TranscriptsEach student receives an official Boston University transcript upon successful completion of the program. Transcripts are released for fall semester programs starting in January, and for spring semester programs after Boston University’s Commencement date (late May). Transcripts are sent to non-Boston University students at their permanent addresses. Non-BU students will receive an unofficial transcript for personal use and a sealed, stamped official transcript that should be sent or delivered to the appropriate individual at the home institution so credits may be transferred. Transcripts are mailed only to students whose accounts are paid in full. Arrangements can be made to send the official transcript directly to the student’s home institution.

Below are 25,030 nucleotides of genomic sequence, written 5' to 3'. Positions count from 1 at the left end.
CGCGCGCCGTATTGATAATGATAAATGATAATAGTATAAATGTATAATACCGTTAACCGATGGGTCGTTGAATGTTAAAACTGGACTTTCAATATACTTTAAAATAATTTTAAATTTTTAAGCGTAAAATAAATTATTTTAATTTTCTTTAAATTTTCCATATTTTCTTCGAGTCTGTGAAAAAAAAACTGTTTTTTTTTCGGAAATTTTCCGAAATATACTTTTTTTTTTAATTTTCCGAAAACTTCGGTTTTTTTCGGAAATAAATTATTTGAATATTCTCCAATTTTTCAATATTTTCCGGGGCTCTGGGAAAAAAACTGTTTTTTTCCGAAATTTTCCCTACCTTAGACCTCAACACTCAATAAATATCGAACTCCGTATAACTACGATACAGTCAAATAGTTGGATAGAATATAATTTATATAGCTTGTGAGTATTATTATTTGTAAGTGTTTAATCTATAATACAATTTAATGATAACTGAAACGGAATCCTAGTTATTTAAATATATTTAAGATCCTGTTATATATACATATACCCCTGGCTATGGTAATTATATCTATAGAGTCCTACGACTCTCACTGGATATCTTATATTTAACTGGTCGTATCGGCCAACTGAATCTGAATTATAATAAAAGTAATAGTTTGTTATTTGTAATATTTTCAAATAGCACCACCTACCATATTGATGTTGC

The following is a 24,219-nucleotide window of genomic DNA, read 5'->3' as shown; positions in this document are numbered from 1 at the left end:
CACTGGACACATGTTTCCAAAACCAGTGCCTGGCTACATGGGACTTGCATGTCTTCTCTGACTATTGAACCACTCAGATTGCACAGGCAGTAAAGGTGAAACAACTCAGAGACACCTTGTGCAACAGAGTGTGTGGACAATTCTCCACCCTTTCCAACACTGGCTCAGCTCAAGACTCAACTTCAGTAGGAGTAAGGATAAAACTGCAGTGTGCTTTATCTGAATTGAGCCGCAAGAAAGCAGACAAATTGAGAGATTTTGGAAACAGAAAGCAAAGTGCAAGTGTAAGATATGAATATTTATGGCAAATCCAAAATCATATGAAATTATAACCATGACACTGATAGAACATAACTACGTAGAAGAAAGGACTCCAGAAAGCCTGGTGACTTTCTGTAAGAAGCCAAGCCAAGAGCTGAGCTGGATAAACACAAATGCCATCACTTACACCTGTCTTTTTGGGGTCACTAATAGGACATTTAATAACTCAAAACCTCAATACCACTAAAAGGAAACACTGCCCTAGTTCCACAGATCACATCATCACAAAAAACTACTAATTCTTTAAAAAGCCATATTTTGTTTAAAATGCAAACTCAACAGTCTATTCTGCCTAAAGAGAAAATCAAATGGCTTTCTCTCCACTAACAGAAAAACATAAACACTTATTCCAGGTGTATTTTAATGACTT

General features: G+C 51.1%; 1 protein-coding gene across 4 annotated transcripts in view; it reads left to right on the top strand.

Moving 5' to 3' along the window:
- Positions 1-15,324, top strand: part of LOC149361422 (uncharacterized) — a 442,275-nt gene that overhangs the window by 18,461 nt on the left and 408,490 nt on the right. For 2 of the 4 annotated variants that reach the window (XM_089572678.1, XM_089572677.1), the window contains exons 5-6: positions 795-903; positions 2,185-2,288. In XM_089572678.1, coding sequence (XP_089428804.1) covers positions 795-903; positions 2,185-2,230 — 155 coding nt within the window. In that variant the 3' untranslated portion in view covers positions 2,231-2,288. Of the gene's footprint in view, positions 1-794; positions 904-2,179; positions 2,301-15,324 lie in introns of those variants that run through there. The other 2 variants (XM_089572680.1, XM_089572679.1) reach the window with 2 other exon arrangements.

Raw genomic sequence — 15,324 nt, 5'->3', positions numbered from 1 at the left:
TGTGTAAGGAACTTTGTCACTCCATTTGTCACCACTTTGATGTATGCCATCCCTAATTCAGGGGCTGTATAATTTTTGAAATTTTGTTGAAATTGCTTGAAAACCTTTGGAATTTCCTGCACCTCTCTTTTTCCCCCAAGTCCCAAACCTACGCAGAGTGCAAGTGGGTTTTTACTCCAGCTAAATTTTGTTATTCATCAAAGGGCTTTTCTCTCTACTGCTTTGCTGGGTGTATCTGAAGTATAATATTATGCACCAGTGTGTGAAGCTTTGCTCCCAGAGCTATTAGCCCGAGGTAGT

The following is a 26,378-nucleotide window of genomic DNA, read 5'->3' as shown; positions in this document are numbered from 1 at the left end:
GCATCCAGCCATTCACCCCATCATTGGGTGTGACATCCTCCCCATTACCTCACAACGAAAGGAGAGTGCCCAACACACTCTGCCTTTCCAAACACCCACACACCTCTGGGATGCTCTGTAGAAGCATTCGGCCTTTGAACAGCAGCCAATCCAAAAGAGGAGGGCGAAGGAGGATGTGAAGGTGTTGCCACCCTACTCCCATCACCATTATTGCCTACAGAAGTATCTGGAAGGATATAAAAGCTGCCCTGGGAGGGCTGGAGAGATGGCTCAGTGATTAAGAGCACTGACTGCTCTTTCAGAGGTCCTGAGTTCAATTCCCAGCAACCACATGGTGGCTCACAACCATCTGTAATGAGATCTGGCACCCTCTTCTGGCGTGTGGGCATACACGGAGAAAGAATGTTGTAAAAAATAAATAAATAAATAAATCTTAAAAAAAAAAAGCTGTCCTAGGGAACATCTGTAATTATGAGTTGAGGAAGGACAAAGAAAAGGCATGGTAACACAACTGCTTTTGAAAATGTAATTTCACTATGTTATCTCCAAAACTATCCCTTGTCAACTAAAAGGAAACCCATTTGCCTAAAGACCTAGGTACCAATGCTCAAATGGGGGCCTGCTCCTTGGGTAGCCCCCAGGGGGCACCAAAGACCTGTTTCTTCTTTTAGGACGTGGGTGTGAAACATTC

Academic Policies for Direct Enroll and Exchange Programs
- It is academically directed. The internship is a discrete course, supervised by faculty members, and carrying academic requirements.
- Its grades and academic credit are based on explicit requirements detailed in a course syllabus.
- It is credit-bearing and unpaid. The internship placement itself cannot otherwise be conceived as part of an academic program.
- Whenever possible, its language (both in the workplace and in the classroom) is the language of the host culture.
- Its scheduling is meant to allow the student to carry out projects of significance for his or her employer while allowing normal contact hours for the accompanying classroom-based courses.
- The placement process
- Suggestions on how to prepare résumés and how to conduct oneself during an interview
- An introduction to daily work life in the host culture and the behavioral expectations placed on the student